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Self-check

Eliminating the Fear of Employee Background Checks

Am I going to fail my employee background check? This is a question that haunts job hunters from all walks of life. Regardless of how spotless our past is, the phrase “background check” may illicit fear in the best of us. Why are so many people scared of what an employer may find in a background check even when they know they have nothing to hide?

Though background checks have been around for decades now, they have just in the last several years become a standard practice for most employers. The older generation that hasn’t had to look for a new job for many years may be facing their first background check or the younger generation may just be entering the job market and being screened for the first time. Regardless of where you are in life, job hunting can be a daunting task, and background checks tend to add to the stress of this.

While there are some black marks that we just can’t erase in our past, in many instances we have the power to ensure that we pass background checks. To help reduce the stress that many may feel when facing the prospect of these screenings, let’s look at the top reasons someone may fail the check and ways we can correct this upfront.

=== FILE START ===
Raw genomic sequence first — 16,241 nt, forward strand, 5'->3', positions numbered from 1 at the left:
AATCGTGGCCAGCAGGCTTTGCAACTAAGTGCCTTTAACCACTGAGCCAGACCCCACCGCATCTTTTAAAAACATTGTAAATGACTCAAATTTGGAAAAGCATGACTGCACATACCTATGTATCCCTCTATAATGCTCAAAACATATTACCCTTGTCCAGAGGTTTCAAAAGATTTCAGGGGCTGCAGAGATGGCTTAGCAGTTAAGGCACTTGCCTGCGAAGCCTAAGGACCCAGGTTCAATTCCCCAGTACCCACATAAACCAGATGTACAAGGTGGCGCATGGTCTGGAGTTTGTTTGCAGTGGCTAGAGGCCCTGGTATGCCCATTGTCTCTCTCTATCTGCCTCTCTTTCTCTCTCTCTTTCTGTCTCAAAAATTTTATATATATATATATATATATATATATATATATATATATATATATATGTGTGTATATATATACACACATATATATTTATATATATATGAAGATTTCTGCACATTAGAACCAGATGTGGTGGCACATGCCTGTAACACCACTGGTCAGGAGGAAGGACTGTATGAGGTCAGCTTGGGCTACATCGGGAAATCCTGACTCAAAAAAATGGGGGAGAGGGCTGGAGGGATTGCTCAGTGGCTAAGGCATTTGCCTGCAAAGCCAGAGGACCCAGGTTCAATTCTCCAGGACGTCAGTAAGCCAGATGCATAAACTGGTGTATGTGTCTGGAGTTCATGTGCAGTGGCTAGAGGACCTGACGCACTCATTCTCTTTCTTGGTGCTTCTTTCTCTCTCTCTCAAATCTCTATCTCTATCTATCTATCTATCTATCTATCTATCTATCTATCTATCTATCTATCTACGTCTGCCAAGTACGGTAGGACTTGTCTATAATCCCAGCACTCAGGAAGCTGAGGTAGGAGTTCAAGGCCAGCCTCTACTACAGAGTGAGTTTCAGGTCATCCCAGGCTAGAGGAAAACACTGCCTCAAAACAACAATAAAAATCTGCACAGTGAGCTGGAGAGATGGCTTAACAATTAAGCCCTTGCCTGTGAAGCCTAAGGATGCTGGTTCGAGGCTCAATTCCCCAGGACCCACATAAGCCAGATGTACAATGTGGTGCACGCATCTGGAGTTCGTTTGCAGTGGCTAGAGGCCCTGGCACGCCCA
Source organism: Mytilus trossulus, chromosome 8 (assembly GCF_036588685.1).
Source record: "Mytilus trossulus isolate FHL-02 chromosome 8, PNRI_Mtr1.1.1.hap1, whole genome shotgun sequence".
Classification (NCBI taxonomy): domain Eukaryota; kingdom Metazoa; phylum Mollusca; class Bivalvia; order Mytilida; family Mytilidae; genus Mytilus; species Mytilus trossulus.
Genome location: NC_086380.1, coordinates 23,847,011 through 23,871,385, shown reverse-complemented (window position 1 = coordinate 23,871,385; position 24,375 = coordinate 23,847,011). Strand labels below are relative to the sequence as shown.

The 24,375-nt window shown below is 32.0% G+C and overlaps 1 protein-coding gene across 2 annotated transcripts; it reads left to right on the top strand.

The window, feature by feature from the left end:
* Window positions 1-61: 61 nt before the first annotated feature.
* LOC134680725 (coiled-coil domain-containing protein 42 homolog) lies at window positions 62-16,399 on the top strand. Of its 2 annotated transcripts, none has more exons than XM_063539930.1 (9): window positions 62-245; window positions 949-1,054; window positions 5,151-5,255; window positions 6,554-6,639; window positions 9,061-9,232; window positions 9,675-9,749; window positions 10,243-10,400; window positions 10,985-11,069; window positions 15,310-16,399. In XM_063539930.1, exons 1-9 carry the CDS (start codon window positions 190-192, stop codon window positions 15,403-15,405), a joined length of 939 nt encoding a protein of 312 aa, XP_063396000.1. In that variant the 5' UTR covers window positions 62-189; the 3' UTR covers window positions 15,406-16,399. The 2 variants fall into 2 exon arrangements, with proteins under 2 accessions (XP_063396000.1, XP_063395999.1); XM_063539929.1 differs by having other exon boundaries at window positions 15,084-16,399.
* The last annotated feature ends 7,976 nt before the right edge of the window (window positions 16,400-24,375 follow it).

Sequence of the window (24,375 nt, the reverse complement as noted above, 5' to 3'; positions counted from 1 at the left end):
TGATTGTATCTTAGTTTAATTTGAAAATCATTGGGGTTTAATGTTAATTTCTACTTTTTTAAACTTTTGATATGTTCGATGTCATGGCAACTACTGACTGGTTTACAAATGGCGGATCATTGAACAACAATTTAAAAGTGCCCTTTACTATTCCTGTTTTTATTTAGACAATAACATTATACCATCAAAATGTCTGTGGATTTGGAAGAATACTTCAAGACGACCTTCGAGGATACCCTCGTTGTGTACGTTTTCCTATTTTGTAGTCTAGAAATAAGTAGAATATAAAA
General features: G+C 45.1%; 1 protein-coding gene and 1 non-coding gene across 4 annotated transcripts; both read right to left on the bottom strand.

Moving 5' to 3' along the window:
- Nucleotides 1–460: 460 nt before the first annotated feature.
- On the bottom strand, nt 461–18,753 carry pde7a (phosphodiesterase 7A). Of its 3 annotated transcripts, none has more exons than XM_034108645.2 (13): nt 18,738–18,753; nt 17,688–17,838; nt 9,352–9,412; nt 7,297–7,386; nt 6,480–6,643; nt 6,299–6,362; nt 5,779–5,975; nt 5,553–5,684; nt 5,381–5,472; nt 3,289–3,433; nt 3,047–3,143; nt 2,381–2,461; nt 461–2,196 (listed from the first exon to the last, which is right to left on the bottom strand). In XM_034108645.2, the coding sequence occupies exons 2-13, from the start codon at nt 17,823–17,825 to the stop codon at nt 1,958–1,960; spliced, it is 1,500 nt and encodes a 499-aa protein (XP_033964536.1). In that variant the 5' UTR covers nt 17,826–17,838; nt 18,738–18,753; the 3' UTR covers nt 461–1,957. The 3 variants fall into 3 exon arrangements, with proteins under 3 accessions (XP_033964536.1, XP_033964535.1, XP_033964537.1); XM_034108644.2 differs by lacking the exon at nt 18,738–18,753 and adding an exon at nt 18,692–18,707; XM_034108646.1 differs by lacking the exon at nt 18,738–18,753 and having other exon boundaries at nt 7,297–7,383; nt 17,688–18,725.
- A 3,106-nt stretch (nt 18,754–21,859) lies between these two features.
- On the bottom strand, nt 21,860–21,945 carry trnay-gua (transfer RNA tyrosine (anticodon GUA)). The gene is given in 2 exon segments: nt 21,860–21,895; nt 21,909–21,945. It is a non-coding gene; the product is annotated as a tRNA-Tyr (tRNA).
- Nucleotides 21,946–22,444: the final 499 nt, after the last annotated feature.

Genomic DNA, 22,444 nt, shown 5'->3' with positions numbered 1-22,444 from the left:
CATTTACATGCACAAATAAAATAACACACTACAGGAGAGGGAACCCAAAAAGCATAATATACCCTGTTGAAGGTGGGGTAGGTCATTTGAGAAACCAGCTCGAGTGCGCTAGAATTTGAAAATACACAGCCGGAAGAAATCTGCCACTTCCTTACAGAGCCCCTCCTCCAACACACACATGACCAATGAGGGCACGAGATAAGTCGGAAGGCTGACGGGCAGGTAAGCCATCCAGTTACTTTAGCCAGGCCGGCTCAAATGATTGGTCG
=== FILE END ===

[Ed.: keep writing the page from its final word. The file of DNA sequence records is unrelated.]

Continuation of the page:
Don’t Pad Your Resume.  Little white lies can often turn into big bold lies. Though many people tend to embellish when it comes to their experience, it is important to always be truthful when reporting specific qualifications. Educational credentials are one area that some job hunters feel it is necessary to beef up when sending out resumes and it is one of the easiest areas for employers to catch you in a lie.

Educational background checks are able to confirm if you actually obtained a degree, when and from where. If you attended a college but are short a few credits for graduation, don’t report that you received a degree. It may be tempting to fill in a completion date, but these checks will always reveal the truth. And even if an employer doesn’t run this check at the beginning, this doesn’t mean they won’t do it at a later time.

In 2007, Marilee Jones resigned her position as dean of MIT because it was found that she had lied about having three degrees from three different schools. Though she had attended one of the three schools, she had never actually completed a degree from it and had not even been enrolled at the other two. Jones had spent more than two decades employed with MIT before the truth came out. In the end, she had to resign her position and her reputation was forever tarnished.

It may also be tempting to lie about what degree was received. This is another fact that an educational background check will confirm. For instance, if you have a degree in business but are applying for a marketing position, you may wonder what the harm would be in fudging the truth to get your foot in the door. The truth is it can end your career.